Two Weeks in a Row: Periodic Review Boards Revitalized?
Yesterday the Guantanamo Bay Periodic Review Board (PRB), established by President Obama to determine whether prisoners pose a threat to the United States or should be released, convened to assess the case of Saeed Ahmed Mohammed Abdullah Sarem Jarabh, now slated for indefinite detention.
Completing the PRB process is essential to the president’s goal of closing the detention facility before his term ends. At the current rate, reviews won’t be completed until 2018. But with two sessions in as many weeks, the pace may be picking up.
Jarabh, a Yemeni, is the 11th prisoner evaluated under the PRB process. He has been held at Guantanamo for 12 years and 11 months.
Yesterday’s hearing was broadcast via a grainy video feed to a facility in Arlington, Virginia. There, observers from the media and other groups watched the public portions of the hearing. The rest of the hearing is secret reportedly to eliminate the risk of inadvertent release of classified information.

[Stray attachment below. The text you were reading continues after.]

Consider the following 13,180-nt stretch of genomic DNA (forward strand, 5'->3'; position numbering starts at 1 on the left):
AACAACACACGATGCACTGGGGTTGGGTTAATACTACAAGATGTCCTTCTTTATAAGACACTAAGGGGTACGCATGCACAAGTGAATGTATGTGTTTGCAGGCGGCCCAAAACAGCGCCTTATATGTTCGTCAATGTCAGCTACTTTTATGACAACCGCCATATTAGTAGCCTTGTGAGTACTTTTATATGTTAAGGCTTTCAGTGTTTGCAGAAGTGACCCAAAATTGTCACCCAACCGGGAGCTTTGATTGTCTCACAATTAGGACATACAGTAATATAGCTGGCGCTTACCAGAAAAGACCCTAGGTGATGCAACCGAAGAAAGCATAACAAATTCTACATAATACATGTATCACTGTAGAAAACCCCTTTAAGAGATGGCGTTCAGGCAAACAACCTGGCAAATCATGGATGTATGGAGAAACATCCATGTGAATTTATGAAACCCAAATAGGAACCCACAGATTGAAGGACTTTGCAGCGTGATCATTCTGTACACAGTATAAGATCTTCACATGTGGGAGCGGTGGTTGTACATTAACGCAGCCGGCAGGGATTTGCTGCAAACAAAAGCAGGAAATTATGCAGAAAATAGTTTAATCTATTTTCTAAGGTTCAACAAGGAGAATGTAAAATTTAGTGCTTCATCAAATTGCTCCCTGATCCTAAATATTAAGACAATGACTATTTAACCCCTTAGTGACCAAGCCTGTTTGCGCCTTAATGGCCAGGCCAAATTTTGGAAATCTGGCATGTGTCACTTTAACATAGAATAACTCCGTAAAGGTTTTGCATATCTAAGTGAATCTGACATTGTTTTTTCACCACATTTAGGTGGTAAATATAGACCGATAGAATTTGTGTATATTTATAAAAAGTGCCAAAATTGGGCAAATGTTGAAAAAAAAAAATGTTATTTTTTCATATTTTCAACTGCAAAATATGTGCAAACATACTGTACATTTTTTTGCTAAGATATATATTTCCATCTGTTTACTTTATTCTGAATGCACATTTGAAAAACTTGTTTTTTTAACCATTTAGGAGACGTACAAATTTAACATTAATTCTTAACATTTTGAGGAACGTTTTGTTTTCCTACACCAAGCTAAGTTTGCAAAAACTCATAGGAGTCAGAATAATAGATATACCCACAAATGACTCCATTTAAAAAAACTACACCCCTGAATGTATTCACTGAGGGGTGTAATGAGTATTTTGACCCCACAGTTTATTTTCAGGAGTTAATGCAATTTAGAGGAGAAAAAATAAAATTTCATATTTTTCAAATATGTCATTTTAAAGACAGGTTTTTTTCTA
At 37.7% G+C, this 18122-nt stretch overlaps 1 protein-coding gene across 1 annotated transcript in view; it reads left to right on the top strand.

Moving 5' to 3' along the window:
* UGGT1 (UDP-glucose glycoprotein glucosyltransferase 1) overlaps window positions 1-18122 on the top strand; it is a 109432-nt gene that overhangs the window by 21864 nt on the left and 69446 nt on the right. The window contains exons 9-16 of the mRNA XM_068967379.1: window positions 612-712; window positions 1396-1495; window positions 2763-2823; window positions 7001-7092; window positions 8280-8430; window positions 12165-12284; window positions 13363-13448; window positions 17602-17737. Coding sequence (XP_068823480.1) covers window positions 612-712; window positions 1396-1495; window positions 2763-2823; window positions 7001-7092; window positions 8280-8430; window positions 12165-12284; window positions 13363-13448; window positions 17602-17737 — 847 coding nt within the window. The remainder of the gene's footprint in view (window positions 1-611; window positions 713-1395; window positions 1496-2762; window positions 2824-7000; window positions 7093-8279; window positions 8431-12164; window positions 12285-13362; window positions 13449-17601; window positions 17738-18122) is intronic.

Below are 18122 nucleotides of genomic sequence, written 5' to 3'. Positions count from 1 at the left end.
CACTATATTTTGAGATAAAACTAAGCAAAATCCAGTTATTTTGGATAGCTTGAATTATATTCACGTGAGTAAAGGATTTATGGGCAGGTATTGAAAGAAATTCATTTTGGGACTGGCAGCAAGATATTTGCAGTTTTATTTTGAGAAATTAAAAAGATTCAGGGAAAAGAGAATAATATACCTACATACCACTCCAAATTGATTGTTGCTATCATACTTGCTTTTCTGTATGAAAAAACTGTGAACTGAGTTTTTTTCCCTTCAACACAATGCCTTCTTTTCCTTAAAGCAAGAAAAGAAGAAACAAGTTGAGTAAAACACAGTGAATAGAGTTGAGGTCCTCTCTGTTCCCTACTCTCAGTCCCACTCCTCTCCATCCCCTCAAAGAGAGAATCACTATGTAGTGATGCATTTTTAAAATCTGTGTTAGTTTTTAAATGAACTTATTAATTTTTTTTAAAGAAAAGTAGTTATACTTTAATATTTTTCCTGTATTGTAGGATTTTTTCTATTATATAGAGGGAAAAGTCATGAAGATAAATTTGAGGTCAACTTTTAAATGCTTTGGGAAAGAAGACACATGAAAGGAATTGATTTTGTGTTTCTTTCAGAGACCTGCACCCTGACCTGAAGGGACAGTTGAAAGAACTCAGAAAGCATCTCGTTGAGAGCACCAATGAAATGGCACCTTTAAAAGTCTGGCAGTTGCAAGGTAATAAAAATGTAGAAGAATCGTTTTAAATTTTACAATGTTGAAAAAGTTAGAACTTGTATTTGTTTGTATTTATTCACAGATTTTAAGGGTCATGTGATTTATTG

Jarabh was seated along with his two military-assigned personal representatives and an interpreter. He bowed his head or nodded in apparent affirmation as his personal representative read an opening statement, which indicates that his English studies during his detention have been successful.
Apart from the scripted readings, the committee also explained to Jarabh that the proceeding is only for determining whether he poses a continuing threat to the United States, and is not a legal determination of his status as a detainee.
Although the public portion of the hearing I witnessed was only a small representation of the full PRB process, the utility of the process itself cannot be denied.
The president’s goal of establishing a method to periodically review a detainee’s threat to the United States is crucial to eventually closing Guantanamo and to eliminating the need for indefinite detentions. The fact that two detainees have been evaluated in two weeks shows new commitment to ramping up the review process.